Sterling hit a one-month high against the euro on Thursday after a stronger-than-expected headline reading of UK retail sales suggested the UK economy is slowly improving. However, continued fears over political uncertainty in having a hung Parliament, coupled with the lack of a plan to cut the deficit meant Sterling fell again later in the day.
Also the plan to bail Greece out strengthened the Euro later in the day, and as a result rates dropped. At 08:30am rates are as follows:
- GBP/EUR 1.1085
- GBP/USD 1.4817
- GBP/AUD 1.6323
- GBP/NZD 2.0945
- GBP/CAD 1.5172
- GBP/CHF 1.5833
- GBP/ZAR 10.993
- GBP/JPY 137.07
- EUR/USD 1.3365
Analysts are unconvinced Wednesday’s budget will help the government increase public support and narrow the Conservative Party’s lead ahead of a vote expected in early May, and a hung parliament remains a real possibility.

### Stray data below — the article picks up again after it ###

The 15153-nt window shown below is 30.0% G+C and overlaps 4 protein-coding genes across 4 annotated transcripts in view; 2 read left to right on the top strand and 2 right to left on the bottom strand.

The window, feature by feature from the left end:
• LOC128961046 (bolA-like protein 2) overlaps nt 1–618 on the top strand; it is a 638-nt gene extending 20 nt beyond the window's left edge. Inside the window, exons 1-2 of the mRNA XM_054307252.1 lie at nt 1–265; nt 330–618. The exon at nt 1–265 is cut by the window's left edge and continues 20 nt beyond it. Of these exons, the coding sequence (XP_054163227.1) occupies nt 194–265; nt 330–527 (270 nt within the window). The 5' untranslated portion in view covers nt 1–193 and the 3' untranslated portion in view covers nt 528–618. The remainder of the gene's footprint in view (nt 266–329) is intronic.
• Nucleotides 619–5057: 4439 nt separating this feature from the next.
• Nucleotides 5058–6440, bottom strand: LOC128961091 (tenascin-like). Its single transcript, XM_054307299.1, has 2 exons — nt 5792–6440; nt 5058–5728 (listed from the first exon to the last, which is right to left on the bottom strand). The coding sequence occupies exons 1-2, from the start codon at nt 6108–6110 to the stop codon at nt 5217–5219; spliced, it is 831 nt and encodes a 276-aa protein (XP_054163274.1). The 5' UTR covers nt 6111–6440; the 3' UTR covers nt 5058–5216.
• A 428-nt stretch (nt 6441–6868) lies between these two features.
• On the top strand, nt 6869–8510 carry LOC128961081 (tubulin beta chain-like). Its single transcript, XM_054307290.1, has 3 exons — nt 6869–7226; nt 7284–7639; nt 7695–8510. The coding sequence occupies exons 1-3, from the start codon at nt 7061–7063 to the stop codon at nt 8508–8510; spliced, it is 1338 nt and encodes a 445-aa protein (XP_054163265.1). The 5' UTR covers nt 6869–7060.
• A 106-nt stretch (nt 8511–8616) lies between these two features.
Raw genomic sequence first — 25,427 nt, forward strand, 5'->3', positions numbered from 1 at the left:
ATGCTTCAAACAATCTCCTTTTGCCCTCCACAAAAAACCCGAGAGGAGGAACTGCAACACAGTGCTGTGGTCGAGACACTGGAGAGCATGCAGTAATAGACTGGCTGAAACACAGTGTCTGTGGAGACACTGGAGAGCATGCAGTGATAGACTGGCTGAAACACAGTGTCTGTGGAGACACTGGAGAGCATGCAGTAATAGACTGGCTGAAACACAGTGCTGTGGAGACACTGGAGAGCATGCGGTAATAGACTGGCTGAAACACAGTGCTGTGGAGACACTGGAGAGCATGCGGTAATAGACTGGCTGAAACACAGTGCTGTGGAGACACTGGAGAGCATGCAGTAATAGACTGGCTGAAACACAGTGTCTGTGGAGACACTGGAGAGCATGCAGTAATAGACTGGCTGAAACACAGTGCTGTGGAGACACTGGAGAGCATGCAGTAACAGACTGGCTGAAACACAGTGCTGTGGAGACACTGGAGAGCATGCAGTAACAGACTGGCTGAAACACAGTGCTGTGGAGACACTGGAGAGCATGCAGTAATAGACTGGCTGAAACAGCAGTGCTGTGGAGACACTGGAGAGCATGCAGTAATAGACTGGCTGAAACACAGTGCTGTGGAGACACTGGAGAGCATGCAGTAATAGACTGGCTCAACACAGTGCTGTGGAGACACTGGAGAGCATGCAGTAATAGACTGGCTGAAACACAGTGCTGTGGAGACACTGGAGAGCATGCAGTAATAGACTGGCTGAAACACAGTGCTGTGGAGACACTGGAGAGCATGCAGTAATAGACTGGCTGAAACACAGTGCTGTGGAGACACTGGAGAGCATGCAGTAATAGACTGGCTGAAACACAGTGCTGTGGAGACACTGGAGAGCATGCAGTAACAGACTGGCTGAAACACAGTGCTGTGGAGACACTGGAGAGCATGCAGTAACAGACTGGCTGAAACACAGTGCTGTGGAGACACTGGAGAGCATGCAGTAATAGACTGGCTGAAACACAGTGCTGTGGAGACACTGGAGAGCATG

Most polls now point to a hung parliament, where no party has a majority. This is an uncomfortable scenario for markets which fear it could leave a government without the clout to make the unpopular spending cuts needed to bring down record public debt. This situation is likely to remain until well after the election when whichever government we end up with outlines their spending cuts.
The main reason GBPEUR rates fell yesterday was because of the bailout plan announced to help Greece. All 16 eurozone countries have backed a financing plan to help debt-laden Greece, which will include IMF money.
The joint eurozone and IMF bailout programme envisages strict conditions and requires the unanimous agreement of the 16 eurozone nations to release loans. The agreement included no numbers, but officials in Brussels – speaking on condition of anonymity – said the total package would be some 22bn euros.
The eurozone had avoided seeking an IMF loan for Greece, preferring a European solution and anxious to maintain global confidence in the euro. This was the case, and the Euro strengthened throughout the afternoon, making it more expensive to purchase and the net result is falling rates.
The pound is weak. The Euro and US Dollar are now gaining strength. It’s likely Sterling will remain weak until some time after the election. If you have a requirement to purchase currency, then consider the risk the markets hold, and make sure to use FCG to help you achieve the best possible commercial rate.
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